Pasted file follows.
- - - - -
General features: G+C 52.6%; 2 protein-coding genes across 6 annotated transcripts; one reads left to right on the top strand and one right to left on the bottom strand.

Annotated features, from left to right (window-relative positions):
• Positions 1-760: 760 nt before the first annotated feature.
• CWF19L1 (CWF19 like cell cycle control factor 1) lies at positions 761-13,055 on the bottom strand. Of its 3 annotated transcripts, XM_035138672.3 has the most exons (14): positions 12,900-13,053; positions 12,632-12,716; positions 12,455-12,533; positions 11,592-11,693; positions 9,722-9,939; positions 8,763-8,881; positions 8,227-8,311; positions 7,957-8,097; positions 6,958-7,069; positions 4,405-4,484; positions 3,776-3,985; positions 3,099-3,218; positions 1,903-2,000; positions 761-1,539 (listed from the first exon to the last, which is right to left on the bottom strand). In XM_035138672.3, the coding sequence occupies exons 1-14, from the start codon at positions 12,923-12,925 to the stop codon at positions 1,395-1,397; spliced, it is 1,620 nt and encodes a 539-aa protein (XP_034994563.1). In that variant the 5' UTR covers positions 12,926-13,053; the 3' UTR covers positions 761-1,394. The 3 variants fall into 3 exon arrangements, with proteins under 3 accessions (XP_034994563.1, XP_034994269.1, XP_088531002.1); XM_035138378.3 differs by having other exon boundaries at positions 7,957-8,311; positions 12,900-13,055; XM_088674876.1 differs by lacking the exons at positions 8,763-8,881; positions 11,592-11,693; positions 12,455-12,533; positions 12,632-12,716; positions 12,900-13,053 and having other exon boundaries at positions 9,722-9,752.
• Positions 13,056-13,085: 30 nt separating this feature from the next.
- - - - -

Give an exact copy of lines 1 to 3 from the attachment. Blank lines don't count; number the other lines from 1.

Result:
General features: G+C 52.6%; 2 protein-coding genes across 6 annotated transcripts; one reads left to right on the top strand and one right to left on the bottom strand.

Annotated features, from left to right (window-relative positions):
• Positions 1-760: 760 nt before the first annotated feature.